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Bill Simmons is American sport’s most influential voice today. He is ESPN’s single most indispensable property. He has over a million Twitter followers and is read by more people weekly than any other American sports columnist, reporter or writer. He is so popular that his milquetoast conversations with childhood friends (which sound like they could be from any pub in America) are the most listened-to podcasts on iTunes. Only 13 years ago he was but a fan who wrote about Boston sports for an audience smaller than Fenway Park. Identified and nurtured by ESPN he lapped established media, columnists and reporters. He did this by speaking as a fan to fans. He did this by challenging the status quo of journalism from media boxes. He did this by challenging the benefit of having sports covered only by those who were close to the athletes and interacted with them on a daily basis. He let his biases seep thru his work. He captured the emotional mood swings that fans experience and questioned the old-established model of neutrality from those who cover sports for a living.

Simmons as  a fan

Simmons as a fan

Bill Simmons is by no means perfect but he gave a voice to fans across the country. But Indian cricket badly needs its Bill Simmons or at least a Bill Simmons moment. Too many cricket journalists are getting too distant from the fans. Too many mainstream voices are not looking outside the ‘ivory towers’ that house fellow mainstream journalists. The latest case-in-point : Ramachandra Guha.

ram guha

Mr. Guha is a widely published and renowned historian and writer who holds a tier 1 stature among writers in India. His latest piece in Cricinfo tackles the all-important question that no fan was smart enough to think of – What trophy should India and Pakistan play for? Cricinfo does yeoman work for the sport and fans everywhere but there is a reason we have Cricinfo and no Kabadiinfo or Handballinfo websites yet. The extraordinary passion of the Indian cricket fan and the ensuing demand for scorecards, articles and content keeps the cricket media industrial complex busy and employed. Too many writers forget this and Ram Guha demonstrates his enormous distance from the median fan at several junctures in his piece. Here below are eight instances from his piece that demonstrate the vast gap between his perception of a situation and those of a fan –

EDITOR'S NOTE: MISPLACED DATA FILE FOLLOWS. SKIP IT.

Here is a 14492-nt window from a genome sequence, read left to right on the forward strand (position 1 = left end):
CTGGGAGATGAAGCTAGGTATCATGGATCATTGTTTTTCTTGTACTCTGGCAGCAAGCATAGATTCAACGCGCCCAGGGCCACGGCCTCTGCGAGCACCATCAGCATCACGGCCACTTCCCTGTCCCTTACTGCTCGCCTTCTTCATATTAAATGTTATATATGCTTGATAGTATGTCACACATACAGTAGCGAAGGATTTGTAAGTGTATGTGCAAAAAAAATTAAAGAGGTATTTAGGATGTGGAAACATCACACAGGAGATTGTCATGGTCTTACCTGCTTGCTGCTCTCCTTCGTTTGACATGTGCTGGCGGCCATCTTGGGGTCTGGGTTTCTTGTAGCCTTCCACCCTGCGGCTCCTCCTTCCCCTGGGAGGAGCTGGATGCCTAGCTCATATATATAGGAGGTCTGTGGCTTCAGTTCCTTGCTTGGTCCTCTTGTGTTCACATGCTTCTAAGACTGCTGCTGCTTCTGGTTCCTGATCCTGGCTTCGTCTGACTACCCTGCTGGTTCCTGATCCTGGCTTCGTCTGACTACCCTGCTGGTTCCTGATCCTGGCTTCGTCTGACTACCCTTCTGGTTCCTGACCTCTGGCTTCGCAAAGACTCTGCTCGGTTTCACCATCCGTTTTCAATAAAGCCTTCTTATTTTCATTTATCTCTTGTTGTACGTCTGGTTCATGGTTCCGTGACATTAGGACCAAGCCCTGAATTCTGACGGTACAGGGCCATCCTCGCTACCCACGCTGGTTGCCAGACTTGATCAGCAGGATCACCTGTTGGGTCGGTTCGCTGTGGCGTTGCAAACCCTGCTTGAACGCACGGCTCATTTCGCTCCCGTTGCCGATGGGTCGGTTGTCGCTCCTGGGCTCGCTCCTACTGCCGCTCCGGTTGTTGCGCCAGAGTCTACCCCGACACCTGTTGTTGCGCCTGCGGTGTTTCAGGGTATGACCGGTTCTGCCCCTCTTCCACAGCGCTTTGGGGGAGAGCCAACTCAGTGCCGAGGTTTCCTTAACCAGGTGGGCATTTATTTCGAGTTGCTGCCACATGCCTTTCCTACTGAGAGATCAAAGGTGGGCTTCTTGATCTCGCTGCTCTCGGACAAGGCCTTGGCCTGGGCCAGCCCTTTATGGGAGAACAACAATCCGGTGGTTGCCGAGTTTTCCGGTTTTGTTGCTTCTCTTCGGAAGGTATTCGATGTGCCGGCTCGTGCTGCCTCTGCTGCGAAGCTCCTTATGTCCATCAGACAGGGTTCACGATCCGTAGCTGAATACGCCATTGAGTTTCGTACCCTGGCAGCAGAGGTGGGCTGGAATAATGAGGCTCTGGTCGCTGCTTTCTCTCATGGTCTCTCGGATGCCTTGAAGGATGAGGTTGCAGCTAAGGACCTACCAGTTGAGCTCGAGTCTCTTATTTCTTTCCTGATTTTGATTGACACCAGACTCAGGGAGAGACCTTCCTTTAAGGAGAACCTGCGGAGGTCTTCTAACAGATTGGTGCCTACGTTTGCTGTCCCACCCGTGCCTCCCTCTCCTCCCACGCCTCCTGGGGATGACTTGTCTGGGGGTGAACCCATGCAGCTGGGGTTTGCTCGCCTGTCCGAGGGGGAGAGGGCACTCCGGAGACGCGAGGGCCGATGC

1) “Chairman of the Pakistan Cricket Board, Zaka Ashraf, suggested that the two countries play each other regularly, for what might be called the Jinnah-Gandhi Trophy.” – First of all, the nation of Pakistan and its very existence as a place where people can live safely is under worldwide debate. The nation has not proven itself to be capable of hosting a cricket match in nearly four years. The recently completed five match limited overs series was hastily put together by the two boards with no other bilateral competition scheduled in the future. With so much doubt about one of the protagonists, is the name of the trophy really worth spending time on?

2) “Through the 1980s and 1990s, whenever India played Pakistan, the fans of both sides would display their jingoism in abundant measure. I carry a painful memory of standing to applaud Javed Miandad in Bangalore, after he had played his last innings in international cricket. I was the only man to do so in my stand. The feelings of the others summed up by a fellow who said: “Thank God I shall never see the bastard again.”
I am sorry but hasn’t sport existed for centuries on the pretexts of rivalry and an enemy to root against? Yankees-Red Sox, Australia-England, Barcelona-Real Madrid and USA-USSR. Whether it is between clubs or countries, jingoism and a feeling of us vs. them makes sports the compelling theater it is for millions. Without jingoism and a rival, sports would be just another reality show on TV. For Ram Guha to frown on an Indian fan for calling Javed Miandad (the man who handed Indian cricket its worst moment in 50+ years) a bastard is for Ram Guha to move away from the sports page on to the literary review page of a Sunday newspaper. It takes a special level of fandom, passion and knowledge to recognize and acknowledge Javed Miandad for the bastard he was:). At least if this fan had expressed the same feelings at a Rashid Latif or Ataur Rahman I could see some reason for frustration. But for Miandad :).